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BHS - World's Biggest Seagrass Discovered in Bahamas that Could Help the Environment

Scientists claimed that the seagrass forest they discovered in the Bahamas was the biggest in the world, which could increase the global seagrass estimate.

According to Newsweek, the research was published in Nature Communications. The seagrass forest in the Bahamas is revealed to cover an area of an estimated 25,500 square miles.

Seagrass is important for animals and plants in the oceans. According to the National Wildlife Federation (NWF) records, over 26 species of seagrasses are located in North America. The environment that seagrass prefers is tropical with shall coastal waters.

Meanwhile, the Seagrass Watch said that there could be 60 to 72 seagrass species globally. Damaging seagrass could affect the shelter and food of aquatic animals that depend on it. As a nutrient sink, it also emphasizes conserving and protecting seagrass as it benefits the marine environment.

Furthermore, seagrass in the coastal waters is not grass but terrestrial plants. The NWF explained that they had leaves, seeds, roots, and connective tissues, which are all important for photosynthesis.

Seagrasses have been important to aquatic animals, especially shrimp, sea turtles, fish, clams, squids, and many others. The existence of the seagrass forest is helpful against strong currents. The NWF added that the seagrass could be a good place to hide eggs and larvae.

In addition, seagrass helps to improve the water quality in coastal waters.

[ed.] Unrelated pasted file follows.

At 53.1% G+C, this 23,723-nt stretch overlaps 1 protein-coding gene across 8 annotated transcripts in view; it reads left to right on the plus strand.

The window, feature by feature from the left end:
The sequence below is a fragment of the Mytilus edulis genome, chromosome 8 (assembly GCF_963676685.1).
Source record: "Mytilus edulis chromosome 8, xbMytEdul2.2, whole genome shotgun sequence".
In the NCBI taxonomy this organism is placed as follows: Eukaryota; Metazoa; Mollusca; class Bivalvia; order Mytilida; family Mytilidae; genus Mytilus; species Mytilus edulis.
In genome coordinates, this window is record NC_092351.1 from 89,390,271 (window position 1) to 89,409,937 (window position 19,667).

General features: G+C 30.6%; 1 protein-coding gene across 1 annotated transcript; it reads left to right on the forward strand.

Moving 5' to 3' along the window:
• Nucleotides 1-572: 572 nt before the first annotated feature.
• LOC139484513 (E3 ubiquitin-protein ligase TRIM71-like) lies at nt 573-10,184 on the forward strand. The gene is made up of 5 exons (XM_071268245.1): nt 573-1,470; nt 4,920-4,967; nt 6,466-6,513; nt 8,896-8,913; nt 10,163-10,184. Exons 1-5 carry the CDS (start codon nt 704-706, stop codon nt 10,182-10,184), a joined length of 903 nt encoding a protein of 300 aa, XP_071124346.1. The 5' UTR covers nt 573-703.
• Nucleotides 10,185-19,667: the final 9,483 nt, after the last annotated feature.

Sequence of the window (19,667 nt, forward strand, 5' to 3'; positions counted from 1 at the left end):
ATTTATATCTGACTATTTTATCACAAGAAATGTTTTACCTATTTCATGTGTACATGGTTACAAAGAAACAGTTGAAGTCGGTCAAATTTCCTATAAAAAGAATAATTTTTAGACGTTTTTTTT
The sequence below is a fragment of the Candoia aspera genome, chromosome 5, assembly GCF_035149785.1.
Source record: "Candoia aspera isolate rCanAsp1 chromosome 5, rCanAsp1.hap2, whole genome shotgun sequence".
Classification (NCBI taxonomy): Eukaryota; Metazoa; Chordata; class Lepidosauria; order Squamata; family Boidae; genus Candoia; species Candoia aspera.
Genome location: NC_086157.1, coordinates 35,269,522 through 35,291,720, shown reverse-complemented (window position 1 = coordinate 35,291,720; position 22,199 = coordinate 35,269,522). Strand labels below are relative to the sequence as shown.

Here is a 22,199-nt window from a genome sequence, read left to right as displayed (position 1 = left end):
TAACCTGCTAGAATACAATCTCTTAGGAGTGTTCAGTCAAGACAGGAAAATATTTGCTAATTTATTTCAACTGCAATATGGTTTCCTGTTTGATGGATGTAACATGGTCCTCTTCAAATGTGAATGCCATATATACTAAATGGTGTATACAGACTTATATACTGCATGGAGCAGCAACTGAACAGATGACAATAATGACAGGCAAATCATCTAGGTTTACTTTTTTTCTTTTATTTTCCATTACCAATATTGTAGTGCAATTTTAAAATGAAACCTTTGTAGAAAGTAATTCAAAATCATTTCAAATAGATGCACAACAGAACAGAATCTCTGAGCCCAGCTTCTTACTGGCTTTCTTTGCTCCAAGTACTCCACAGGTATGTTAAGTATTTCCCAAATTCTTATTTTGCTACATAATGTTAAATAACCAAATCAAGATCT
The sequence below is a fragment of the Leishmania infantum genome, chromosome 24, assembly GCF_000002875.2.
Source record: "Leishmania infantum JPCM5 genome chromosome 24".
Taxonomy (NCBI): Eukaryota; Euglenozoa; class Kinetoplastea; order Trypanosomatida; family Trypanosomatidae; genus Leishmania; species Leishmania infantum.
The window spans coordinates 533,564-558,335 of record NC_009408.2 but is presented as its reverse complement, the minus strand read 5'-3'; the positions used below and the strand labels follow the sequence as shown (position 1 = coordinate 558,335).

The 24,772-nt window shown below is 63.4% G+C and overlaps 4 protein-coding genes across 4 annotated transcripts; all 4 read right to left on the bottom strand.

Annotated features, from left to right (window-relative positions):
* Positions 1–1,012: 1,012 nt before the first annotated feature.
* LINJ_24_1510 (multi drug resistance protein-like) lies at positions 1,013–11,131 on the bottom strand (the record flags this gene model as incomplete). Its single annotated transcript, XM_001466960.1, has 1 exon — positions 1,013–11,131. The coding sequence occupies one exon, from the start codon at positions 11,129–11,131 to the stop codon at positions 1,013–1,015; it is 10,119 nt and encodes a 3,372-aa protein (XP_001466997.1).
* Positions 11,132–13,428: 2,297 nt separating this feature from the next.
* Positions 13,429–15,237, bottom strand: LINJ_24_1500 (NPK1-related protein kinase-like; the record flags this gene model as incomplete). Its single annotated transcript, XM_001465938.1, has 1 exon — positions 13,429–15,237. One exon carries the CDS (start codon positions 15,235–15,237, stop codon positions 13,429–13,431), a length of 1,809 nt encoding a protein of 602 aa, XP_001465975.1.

Discovery

In part of a study, Austin Gallagher told Newsweek that the discovery could increase up to 41 percent over the global estimate of the seagrass. Gallagher is also a lead scientist in an ocean conservation 'Beneath the Waves.'

Amazingly, the study was conducted to map the seagrass based on the 15 tiger sharks' data and combined 2,500 human surveys. In addition, the researchers placed a tracking device on tiger sharks that could generate images of the sea floor, which they found an abundance of seagrass.

The report from Newsweek also explained that seagrass was helpful to animals and the entire environment. It said that seagrass effectively stores greenhouse gas that is harmful to Earth.

The researchers explained that seagrass is an effective carbon sink that could store carbon.

Meanwhile, Prof. Mark Huxham said to Newsweek that the study about the seagrass using technology could help answer about the total seagrass on Earth. Huxham is also researching environmental biology at Edinburgh Napier University.

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